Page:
Graphic career: European Tour Production’s Leila Salarkia talks education, ticking boxes and being brave
International Women's Day 2021 focus
Leila Salarkia, head of graphics for European Tour Productions at IMG, has had something of a whirlwind ride through further education, from biochemistry to animation, to get her current position.
She has spent a good deal of time in educational institutions as she gradually moved closer to the field she wanted to pursue a career in, which eventually led her to IMG and the European Tour.
Salarkia comments: “I suppose you could say I started my career late.”
She continues: “My main worry when starting my career was that I was too old, and it would work against me. I have never put my age on a CV but when I went for interviews it would be obvious that I wasn’t in my early 20s (despite my aggressive moisturising routine,) and I thought that maybe companies wouldn’t want that for an entry level position.
“Sports broadcasting needs more women and if you have an interest in sport, that’s great and it’s a good starting point for getting into the job. But don’t let a perceived lack of knowledge or love of a sport put you off”
“When I was looking for graphics positions I worried that my skills wouldn’t be sufficient and, like a lot of women, if I didn’t tick pretty much all the boxes on the job requirements, I didn’t feel confident in applying and thought I wouldn’t get an interview or even be considered. Also, no-one can pronounce my name first time (thanks, parents).”
On the lack of women in live sports broadcasting, she says it could be down to a sense of not ticking all the right boxes that prevents more women from applying for roles. She explains: “Live sport is still heavily male dominated, and it would be great to see a more even balance. Men, in general, feel more confident in applying for roles, even if they don’t have all the skills or qualifications, whereas women don’t and so naturally you see fewer of them applying and getting jobs in the field. I think there is a perception, still, that sports are more masculine and women feel less comfortable going for those positions. I applied for the job because it was a graphics role; the sport had very little to do with it.”
She says that needs to change and the key to making that happen is that women simply apply for roles they are interested in. She comments: “If you don’t think you tick every box, don’t let that stop you from applying. It’s incredibly clichéd but you miss 100% of the opportunities you don’t take a chance on. And when you get your interview, do some research on the company; that seems basic but I have conducted several interviews where the person in question knew nothing about European Tour Productions, and it’s not a great sign.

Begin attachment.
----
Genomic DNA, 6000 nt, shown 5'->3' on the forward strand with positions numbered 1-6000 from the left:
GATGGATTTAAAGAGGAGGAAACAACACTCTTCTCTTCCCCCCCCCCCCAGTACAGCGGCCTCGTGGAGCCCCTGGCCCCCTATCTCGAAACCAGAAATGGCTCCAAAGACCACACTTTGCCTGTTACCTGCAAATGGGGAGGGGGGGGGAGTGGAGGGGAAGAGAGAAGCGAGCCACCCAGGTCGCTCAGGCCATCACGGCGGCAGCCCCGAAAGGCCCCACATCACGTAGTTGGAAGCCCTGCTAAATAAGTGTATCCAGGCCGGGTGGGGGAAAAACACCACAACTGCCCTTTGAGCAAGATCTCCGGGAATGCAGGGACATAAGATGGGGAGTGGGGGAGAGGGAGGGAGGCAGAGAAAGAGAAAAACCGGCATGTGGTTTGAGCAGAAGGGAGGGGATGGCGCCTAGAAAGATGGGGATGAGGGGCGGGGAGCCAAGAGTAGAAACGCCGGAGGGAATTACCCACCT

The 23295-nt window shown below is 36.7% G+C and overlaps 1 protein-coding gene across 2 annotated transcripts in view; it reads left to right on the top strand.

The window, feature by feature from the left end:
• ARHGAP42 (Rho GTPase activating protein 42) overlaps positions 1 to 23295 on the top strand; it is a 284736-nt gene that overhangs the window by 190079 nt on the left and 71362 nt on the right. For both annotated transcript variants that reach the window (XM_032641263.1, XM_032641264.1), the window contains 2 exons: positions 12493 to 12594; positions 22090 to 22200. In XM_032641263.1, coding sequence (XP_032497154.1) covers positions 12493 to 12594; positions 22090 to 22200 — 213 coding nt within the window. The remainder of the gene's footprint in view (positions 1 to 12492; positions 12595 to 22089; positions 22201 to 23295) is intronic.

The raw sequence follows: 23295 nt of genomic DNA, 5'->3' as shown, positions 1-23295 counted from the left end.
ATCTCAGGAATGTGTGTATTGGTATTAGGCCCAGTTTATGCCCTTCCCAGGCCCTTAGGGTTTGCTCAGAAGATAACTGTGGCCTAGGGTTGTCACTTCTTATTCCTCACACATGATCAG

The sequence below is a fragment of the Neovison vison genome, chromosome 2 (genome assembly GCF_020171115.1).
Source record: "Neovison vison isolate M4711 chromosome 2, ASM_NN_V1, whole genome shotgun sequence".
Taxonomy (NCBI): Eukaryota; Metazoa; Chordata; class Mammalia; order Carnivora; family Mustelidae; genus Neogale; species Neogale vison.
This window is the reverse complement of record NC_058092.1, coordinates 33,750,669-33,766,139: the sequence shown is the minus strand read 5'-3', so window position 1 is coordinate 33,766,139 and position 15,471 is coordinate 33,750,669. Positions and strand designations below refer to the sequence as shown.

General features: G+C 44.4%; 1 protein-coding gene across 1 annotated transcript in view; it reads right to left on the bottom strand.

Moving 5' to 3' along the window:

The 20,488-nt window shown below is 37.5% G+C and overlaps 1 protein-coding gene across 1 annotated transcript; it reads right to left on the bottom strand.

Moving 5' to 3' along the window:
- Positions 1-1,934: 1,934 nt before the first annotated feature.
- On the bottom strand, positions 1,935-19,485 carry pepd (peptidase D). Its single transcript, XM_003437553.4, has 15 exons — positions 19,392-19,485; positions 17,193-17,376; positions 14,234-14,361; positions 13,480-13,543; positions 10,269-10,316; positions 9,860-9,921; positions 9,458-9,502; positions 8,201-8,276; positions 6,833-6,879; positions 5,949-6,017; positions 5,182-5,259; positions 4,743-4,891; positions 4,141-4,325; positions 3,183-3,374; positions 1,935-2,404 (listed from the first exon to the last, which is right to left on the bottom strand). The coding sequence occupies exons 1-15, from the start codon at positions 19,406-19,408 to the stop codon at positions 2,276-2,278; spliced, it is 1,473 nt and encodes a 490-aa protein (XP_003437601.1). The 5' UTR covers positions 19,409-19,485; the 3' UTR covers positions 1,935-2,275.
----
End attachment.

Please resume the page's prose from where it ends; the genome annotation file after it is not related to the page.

“Sports broadcasting needs more women and if you have an interest in sport, that’s great and it’s a good starting point for getting into the job. But don’t let a perceived lack of knowledge or love of a sport put you off. As with all jobs, you learn a lot as you go and if you want to get into broadcasting or production, don’t limit yourself to what you think you know; apply for everything. I didn’t have an interest in golf when I started, but I was surprised how much I picked up by working around it and how an interest grew from that, and I’m thankful.”
Biochemistry to animation
Salarkia did her first degree, in biochemistry, straight after secondary school , but at the end of those three years she knew it was not the career for her. She then worked for 18 months before deciding that she wanted to pursue animation, which had been a love of hers from an early age.
She goes on: “At the age of 25 I went and did an arts foundation course and then afterwards I completed a degree in 2D animation, graduating in 2012. I worked in retail to support myself as I applied for jobs as a runner to get my foot in the door and that’s how I ended up at IMG.”
“I was looking for anything remotely related to animation and graphics,” she explains. “I applied for lots of runner positions at different television, film and production houses and IMG was the first to offer me a runner job and that introduced me to sports TV broadcasting.
“As a runner you get to see and experience lots of different productions, which is a great introduction. Sports was never the major driving factor in my decision, but it’s where I am, and I’ve stayed as it captured my interest.”
Her running contract was for 12 months. She says of the job: “The role itself involved helping out with day-to-day small tasks for different productions; there was a lot of tea making, tidying up, collecting and delivering food, collecting and delivering tape stock, being available to set up meeting rooms and get laptops hooked up to meeting room screens (we were the keepers of all the meeting room cables). I also did, on occasion, some basic paperwork admin when the facilities team required help.
“I think running is a good way to get a feel for production and to show different aspects of a broadcast and how a company works. IMG gave us the opportunity to shadow different job positions a few times, so I got to sit in with the in-house graphics team, the ingest area and the satellite control room, all of which were valuable in their own ways.”
After her running job at IMG, she started as a junior graphics operator, and after two years was promoted to graphic designer, then five years later became head of the graphics team. “Timing and opportunities worked in my favour and my line manager has always encouraged me to progress,” Salarkia notes.